Heart of Clark: Flyer hopes to inspire next generation

Published 9:33 am Friday, July 5, 2019

By Nacogdoches Miller

Sun Intern

Striving to keep an old hobby afloat, the Central Kentucky Float Flyers have been taking to the skies since 2000.

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Amid the heat and insects and weather permitting, the Float Flyers try to meet up four times a month —when they are not working fundraisers or trying to inspire the youth — to swoosh and zoom across air and water in their hand-made planes.

All of the club’s members have had a love affair with flying from a young age and say once you get started it becomes an addiction.

Dan Thompson, president of the Central Kentucky Float Flyers, said he has been flying radio-controlled models since 1962.

“I like airplanes,” he said.

Thompson is also one of the “25 percent” of model flyers who holds a pilot’s license.

Wright built his first plane with a kit put out by Comet which consisted of a stick and tissue paper material with a rubber band propeller.

Wright said his first real interest in planes began during World War II, when Wright was about 8-years-old, because his first cousin was a B24 pilot and was the family’s hero.

Though not quite boats, Thompson said the water planes “act like a boat” on the water.

Thompson said they are thankful to have access to the lake at the Winchester Municipal Utilities property on Van Meter Road, which they have had access to since 2011, because in the years prior flying required more traveling.

Roy Foushee, vice president of the Central Kentucky Float Flyers, said it’s easier now for people with an interest in flying to get started because the technology is cheaper and easier for people to get into. Like any hobby, people can start to throw as much money into it as they like, but a person can get started in flying with a small electrical plane for under $200, or a part flyer, which requires minimal assembly, for around $100.

Float Flyer Lee Wright said he recommends people interested in more advanced flying to join a club which can offer trainings.

The Float Flyers offer a trainer for those who might not be sure how committed to flying they are yet, giving them a hands-on chance to fly and an opportunity to see if flying is something they want to do before investing

“Once they get a taste, it’s kind of like you get the fever, like a new car fever,” Foushee said, “So, once you get a taste of doing that you go, ‘Oh yeah, this is what I want to do.’”

Unless someone intends to fly a commercial drone, there is no need to worry about a license to fly, though, Thompson recommends flyers to join the Academy of Model Aeronautics (AMA), the Float Flyers’ national organization which offers insurances for flyers as well as representation in Washington D.C. and costs about $75 to become a member.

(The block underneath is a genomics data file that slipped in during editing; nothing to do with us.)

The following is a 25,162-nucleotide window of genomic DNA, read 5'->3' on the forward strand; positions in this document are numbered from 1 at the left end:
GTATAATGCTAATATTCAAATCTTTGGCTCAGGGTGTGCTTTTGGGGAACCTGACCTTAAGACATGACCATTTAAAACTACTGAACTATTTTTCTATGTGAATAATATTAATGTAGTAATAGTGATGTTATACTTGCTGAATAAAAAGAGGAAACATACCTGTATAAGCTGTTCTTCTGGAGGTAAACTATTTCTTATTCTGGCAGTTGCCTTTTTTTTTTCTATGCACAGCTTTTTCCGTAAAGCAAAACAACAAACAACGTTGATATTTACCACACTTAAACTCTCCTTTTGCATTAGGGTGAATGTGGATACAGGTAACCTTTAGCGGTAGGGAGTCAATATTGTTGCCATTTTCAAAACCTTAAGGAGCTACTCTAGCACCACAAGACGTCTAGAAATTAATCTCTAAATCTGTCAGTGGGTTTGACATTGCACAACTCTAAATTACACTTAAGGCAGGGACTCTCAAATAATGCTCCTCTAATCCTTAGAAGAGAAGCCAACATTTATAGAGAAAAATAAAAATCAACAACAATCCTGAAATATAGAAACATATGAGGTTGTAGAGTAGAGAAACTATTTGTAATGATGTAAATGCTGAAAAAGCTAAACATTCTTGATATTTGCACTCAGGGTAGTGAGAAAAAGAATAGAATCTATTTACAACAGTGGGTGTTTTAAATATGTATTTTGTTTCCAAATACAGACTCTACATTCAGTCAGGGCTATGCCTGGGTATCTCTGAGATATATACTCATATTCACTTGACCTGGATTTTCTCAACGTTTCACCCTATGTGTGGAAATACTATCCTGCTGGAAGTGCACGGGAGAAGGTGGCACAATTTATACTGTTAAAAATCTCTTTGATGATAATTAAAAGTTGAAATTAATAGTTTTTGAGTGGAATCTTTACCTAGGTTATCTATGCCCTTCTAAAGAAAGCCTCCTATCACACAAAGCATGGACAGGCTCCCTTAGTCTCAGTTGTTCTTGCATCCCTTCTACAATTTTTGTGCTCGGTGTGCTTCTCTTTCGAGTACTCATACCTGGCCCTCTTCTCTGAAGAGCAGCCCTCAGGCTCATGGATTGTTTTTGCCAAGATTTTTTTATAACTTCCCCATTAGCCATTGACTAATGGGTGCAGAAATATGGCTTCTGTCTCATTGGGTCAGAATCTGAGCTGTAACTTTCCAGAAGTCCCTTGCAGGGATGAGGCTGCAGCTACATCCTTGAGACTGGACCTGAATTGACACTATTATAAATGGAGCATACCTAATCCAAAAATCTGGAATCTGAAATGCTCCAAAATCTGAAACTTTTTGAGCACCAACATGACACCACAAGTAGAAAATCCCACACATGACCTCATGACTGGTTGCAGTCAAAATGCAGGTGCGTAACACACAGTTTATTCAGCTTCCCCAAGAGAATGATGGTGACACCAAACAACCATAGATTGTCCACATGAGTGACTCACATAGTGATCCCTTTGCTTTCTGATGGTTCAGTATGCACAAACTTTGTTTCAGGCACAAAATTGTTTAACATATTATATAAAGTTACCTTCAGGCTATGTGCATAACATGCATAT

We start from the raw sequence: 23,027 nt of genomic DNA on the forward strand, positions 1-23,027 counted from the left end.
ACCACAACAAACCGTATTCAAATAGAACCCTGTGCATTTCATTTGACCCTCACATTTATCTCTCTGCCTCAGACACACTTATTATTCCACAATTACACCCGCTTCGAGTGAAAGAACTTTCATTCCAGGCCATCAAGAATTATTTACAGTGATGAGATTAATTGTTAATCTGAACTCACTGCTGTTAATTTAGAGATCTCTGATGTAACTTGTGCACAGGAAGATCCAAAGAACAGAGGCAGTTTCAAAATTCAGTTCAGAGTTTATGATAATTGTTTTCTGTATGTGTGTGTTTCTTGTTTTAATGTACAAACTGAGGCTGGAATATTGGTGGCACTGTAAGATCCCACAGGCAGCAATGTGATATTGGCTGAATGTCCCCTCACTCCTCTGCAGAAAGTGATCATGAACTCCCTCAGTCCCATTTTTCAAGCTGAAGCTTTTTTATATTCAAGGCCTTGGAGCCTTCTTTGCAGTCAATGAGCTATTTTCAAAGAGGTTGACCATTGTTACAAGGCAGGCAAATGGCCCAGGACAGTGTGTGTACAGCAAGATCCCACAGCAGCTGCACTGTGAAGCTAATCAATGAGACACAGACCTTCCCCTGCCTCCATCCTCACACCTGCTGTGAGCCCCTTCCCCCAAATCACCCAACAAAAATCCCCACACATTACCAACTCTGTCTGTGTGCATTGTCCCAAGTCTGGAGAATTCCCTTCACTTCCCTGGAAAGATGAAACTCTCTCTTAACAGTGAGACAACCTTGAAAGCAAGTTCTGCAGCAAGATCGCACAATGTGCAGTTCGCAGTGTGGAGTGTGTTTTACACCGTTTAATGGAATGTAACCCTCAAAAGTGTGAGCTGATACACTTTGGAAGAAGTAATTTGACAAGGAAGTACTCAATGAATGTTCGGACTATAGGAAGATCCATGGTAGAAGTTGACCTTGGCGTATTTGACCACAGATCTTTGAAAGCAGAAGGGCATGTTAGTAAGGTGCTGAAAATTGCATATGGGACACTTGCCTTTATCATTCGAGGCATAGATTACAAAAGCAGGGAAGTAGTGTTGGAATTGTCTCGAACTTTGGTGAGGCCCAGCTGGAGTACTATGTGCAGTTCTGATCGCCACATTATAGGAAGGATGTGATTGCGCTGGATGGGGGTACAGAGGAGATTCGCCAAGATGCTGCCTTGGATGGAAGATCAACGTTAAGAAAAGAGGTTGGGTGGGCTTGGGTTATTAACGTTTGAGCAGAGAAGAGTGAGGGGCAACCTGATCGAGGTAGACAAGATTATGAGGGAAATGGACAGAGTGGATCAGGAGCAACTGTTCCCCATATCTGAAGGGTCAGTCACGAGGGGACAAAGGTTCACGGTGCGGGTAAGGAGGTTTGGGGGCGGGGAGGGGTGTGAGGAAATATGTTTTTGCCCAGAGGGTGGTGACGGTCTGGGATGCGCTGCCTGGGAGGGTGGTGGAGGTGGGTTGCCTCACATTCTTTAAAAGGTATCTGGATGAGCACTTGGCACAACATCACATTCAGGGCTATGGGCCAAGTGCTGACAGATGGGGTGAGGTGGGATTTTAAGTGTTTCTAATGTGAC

The group laughs when they say accidents, which are rare, happen.

“Usually it’s equipment failure not pilot,” Foushee said. “A battery goes dead, or the receiver dies on you.”

The flyers all said at some point they’ve crashed a plane as it’s expected in the hobby.

The flyers, comprises of about 20 members age 30 to 80 and above, are also trying to get children more involved outside and exercising their minds, Wright said, especially at a time when children would rather stay inside and play video games.

Wright said it is hard to compete against video games as youth don’t even have to leave the house.

“It is very difficult to get young people interested in this hobby,” Wright said. “Because it takes a lot of time, there is some money involved in everything.”

The skills it takes to build the model planes they fly were more commonly taught in vocational schools, Wright said.

Now, students are learning those skills in STEM classes, where students learn more about geometry, chemistry, science and some basic electrical skills.

Though, building planes don’t require as much skill as it used to. Once upon a time, hobbyists had to purchases plans in kits requiring complete assembly to fly. Now, would-be pilots can buy “almost ready to fly” planes or (ARFs) which only requires having to bolt the wings and tail on before being ready for take-off.

“ARFs have made it much more convenient for the hobby,” Foushee said. “But the skill of the older folks, actually building them from scratch, you have a big set of plans and you set there and build them off the plans. That’s kind of a lost art right now.”

Wright said the flyers work with schools to revive that lost art, offering youth a hands-on experience with the planes, hoping the next generation will pick up the hobby and skills.

“We’re dying away,” Wright said. “The people that came up building models like I did through most of their life. We’re all passing away.”

But in the meantime, the Central Kentucky Float Flyers will keep taking to the skies.